A further consideration in upholding the TRO is the Executive Order’s violation of the Establishment Clause. The 1st Amendment in the Bill of Rights forbids the government to make one particular religion a state religion. The panel accepted the States’ argument that statements of Trump, Rudy Giuliani and others make it clear that the EO is a Muslim ban and if so, that it violates the first amendment. The judges argue that courts have often taken the legislative history into account in striking down laws that have the effect of discriminating with regard to religion. This argument appears to be controversial among the legal scholars, but they do give a lot of case law for this way of proceeding. Those who cite previous instances of US visa or refugee preference for minorities, it seems to me, are on thin ground because those took place before the 1965 Immigration Act, which forbids such discrimination. Likewise, lots of unconstitutional things were done on racist grounds in the past that would not pass muster today. I think both statute and current Supreme Court approaches to the Establishment Cause tell against the discrimination mandated in the EO.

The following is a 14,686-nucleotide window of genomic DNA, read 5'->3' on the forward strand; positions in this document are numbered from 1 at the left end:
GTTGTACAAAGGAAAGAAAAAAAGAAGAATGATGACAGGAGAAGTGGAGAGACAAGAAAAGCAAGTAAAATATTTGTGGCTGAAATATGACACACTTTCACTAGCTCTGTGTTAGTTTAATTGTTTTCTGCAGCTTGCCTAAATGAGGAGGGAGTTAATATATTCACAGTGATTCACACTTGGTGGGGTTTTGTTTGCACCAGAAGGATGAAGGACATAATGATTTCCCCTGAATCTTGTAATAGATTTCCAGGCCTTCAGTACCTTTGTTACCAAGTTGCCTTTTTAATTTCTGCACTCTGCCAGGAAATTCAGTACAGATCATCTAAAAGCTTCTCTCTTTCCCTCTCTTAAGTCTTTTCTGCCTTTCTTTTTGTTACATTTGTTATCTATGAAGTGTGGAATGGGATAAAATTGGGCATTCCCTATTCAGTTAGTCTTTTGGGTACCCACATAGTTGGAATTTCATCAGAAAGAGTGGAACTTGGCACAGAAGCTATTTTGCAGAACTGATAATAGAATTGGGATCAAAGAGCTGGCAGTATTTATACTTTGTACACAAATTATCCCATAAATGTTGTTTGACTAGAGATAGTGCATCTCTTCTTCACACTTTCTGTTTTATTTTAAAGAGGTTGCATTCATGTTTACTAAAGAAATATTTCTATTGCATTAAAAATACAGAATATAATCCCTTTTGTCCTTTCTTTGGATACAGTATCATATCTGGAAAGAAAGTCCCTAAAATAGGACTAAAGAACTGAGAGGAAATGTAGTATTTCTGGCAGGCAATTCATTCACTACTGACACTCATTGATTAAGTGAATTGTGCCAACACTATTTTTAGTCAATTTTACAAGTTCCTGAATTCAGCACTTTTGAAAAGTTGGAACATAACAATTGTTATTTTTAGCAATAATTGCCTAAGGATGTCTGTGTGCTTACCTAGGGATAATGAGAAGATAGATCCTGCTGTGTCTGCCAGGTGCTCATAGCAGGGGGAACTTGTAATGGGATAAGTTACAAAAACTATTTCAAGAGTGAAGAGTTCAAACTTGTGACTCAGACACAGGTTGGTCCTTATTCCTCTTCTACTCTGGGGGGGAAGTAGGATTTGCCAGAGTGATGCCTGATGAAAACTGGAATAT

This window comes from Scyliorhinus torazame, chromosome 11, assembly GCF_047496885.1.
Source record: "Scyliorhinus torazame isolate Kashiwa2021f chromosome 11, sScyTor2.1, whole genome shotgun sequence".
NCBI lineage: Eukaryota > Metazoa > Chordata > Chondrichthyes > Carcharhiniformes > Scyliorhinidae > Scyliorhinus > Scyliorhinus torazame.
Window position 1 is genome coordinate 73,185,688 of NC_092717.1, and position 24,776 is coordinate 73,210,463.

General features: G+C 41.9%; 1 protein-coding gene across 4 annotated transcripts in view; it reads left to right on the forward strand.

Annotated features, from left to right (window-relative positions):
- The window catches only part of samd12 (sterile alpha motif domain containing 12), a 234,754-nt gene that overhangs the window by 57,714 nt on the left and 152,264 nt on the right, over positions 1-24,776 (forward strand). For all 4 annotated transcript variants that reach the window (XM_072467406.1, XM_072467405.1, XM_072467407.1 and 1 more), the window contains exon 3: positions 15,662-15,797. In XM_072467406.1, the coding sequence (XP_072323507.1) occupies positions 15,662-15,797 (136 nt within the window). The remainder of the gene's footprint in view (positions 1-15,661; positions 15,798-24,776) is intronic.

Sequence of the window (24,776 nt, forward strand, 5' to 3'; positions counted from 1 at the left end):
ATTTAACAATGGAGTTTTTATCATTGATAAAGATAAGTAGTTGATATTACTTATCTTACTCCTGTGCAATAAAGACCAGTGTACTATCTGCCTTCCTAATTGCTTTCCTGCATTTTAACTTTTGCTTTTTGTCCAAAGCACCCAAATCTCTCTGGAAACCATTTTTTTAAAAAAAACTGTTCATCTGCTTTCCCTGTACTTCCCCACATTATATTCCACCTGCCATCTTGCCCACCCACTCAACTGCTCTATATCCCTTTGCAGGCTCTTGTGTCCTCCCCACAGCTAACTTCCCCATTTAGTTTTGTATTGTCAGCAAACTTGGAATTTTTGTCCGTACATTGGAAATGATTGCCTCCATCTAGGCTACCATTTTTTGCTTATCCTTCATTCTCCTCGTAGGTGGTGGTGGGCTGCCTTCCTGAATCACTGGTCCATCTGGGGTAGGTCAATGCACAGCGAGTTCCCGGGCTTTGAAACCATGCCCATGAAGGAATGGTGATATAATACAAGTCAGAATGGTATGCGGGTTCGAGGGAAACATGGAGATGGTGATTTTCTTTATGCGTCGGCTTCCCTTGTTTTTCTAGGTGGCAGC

As the case moves through the courts, the deference to the president on national security issues may reemerge as a decisive consideration. This dispute is by no means over, and precedent probably is on the side of the EO. But in these essential first weeks, we can be proud that the universities took a leading role in standing against this Muslim ban, against this affront to the constitution, against this nasty piece of Neofascist bigotry.


Motion for stay, 9th Circuit Order, 9 February 2017 by The Guardian on Scribd


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13 Responses